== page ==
God from the mount of Sinai, whose gray top
Shall tremble, he descending, will himself
In thunder, lightning, and loud trumpets found
Ordaine them laws; part such as appertaine
To civil justice, part religious rites
Of sacrifice, informing them by types
And shadows of that destin'd seed to bruife
The serpent, by what means he shall atchieve
Mankind's deliverance. But the voice of God
To mortal ear is dreadful; they beseech
That Moses might report to them his will,
And terror cease; he grants * what they besaught,
Instructed that to God is no access
Without mediator, whose high office now
Mofes in figure beares, to introduce
One greater, of whose day he shall fortell,

* 2d. Ed. 14. them their desire.

And all the prophets in their age the times
Of great Messiah thall fing. Thus laws and rites
Establisht, such delight hath God in men
Obedient to his will, that he voutsafes
Among them to set up his tabernacle,
The holy one with mortal men to dwell :
By his prescript a fan&uarie is fram'd
Of cedar, overlaid with gold, therein
An ark, and in the ark his testimony,
The records of hiş cov'nant, over these
A mercie-seat of gold between the wings
Of two bright cherubim, before him burn
Seaven lamps as in a Zodiac reprefenting
The heav'nly fires ; over the tent a cloud
Shall reft by day, a fierie gleame by night,
Save when they journie, and at length they come,
Conducted by his angel to the land
Promised to Abraham and his feed : the rest
Were long to tell, how many battles fought,
How many kings detroy'd, and kingdoms won,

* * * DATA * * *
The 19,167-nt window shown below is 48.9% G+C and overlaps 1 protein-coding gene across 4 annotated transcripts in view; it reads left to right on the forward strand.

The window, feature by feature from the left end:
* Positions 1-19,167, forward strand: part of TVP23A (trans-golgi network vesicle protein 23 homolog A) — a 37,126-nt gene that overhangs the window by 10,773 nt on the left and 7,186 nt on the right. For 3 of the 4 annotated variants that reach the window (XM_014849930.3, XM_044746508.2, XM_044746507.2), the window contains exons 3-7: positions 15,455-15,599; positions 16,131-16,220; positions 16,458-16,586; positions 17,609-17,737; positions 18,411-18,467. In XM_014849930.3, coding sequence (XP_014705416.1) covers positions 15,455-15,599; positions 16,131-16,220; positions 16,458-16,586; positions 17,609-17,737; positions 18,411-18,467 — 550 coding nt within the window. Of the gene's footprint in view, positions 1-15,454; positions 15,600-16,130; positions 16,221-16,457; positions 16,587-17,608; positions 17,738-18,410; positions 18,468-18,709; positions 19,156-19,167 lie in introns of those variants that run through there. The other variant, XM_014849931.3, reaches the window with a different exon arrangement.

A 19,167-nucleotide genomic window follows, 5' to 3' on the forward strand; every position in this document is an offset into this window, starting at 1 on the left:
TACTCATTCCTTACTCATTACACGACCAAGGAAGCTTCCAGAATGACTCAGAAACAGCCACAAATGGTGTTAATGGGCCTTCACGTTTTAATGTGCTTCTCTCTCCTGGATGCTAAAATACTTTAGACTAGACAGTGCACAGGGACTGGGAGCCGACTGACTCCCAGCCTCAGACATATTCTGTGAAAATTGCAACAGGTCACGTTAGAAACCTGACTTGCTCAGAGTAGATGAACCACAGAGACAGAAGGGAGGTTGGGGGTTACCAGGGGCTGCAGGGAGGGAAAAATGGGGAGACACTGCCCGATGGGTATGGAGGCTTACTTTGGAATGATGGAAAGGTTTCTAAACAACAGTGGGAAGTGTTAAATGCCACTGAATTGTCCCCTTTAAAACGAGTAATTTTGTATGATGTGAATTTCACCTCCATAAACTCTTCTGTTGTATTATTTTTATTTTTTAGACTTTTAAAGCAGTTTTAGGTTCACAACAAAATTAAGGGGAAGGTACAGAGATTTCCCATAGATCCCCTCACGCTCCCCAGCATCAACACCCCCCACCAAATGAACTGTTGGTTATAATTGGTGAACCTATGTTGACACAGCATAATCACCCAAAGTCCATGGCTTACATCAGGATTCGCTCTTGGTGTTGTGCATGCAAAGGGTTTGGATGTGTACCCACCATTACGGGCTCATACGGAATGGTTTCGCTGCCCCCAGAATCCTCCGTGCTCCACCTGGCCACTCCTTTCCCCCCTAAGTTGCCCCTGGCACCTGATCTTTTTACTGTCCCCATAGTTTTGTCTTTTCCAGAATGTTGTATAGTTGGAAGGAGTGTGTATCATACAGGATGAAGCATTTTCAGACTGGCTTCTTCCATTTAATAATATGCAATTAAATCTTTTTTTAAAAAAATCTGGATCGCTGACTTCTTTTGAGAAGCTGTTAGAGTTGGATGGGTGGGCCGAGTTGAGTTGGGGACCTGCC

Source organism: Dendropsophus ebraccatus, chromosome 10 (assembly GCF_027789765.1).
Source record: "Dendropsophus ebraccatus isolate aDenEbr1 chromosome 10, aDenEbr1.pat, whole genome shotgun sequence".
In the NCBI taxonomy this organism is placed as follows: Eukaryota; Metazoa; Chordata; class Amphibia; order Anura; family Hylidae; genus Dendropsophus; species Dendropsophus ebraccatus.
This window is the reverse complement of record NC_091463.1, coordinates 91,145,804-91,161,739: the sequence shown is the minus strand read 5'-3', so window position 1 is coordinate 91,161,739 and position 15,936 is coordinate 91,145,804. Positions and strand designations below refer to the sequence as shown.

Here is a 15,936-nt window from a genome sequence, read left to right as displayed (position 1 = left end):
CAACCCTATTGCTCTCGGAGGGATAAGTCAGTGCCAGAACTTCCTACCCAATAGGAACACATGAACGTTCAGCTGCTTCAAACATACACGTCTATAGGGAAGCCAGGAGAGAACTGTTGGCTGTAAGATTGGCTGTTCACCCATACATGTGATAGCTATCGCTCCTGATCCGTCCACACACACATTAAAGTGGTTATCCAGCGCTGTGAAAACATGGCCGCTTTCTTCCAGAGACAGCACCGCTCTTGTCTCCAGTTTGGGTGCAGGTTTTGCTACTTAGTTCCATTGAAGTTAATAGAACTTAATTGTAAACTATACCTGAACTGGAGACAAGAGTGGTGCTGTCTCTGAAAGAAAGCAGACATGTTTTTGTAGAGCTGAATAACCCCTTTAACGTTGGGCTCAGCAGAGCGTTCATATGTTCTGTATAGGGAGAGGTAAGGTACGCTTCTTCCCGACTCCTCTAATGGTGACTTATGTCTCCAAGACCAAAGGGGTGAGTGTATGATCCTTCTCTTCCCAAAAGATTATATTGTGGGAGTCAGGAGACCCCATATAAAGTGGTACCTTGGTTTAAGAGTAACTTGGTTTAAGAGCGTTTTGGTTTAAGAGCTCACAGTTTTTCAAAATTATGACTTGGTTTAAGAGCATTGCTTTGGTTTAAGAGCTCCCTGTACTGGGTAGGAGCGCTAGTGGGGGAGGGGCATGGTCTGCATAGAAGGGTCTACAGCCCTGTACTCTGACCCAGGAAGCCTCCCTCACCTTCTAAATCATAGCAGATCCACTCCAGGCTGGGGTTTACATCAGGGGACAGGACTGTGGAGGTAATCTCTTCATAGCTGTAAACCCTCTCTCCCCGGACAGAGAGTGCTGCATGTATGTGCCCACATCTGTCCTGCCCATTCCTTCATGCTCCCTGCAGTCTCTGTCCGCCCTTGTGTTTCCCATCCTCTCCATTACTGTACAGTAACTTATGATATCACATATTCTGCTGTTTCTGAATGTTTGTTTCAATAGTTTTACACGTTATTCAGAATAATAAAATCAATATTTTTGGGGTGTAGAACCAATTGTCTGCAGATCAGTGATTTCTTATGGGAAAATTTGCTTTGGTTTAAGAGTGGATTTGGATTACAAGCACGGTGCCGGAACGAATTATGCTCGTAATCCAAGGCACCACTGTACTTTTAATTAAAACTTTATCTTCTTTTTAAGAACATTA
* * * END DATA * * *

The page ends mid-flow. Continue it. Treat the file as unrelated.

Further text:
Or how the fun thall in mid heaven stand still
A day entire, and night's due course adjourne,
Man's voice commanding, fun in Gibeon stand,
And thou moon in the vale of Aialon,
Till Ifrael overcome ; fo call the third
From Abraham, son of Ifaac, and from him
His whole descent, who thus shall Canaan win,

Here Adam interpos'd. O fent from heav'n,
Enlightner of my darkness, gracious things
Thou hast reveal'd, those chiefly which concern
Just Abraham and his feed : now first I find. •

Mine eyes true op'ning, and my heart much eas'd,
Erewhile perplext with thoughts what would become
Of me and all mankind ; but now I see
His day, in whom all nations Mall be bleft,
Favour unmerited by me, who fought i.
Forbidd'n knowledge by forbidd’n means.
This yet I apprehend not, why to those
Among whom God will deign to dwell on earth
So many and so various laws are given;
So many laws argue so many fins
Among them ; how can God with such reside ?

To whom thus Michael. Doubt not but that fin
Will reign among them, as of thee begot; .
And therefore was law giv'n them to evince
Their natural pravitie by stirring up
Sin against law to fight; that when they see
Law can discover sin, but not remove, .
Save by those thadowie expiations weak,
The blood of bulls and goats, they may conclude
Same blood more precious must be paid for man,
Juft for urjust, that in such righteousness
To them by faith imputed, they may find the
Justification towards God, and peace
Of conscience, which the law by ceremonies
Cannot appeale, nor man the moral part
Perform and not performing cannot live. . .
So law appears imperfect, and but givin .
With purpose to resign them in full time
Up to a better cov'nant, disciplin'd:
From thadowie types to truth, from fleth to (pirit,
From imposition of strict laws, to free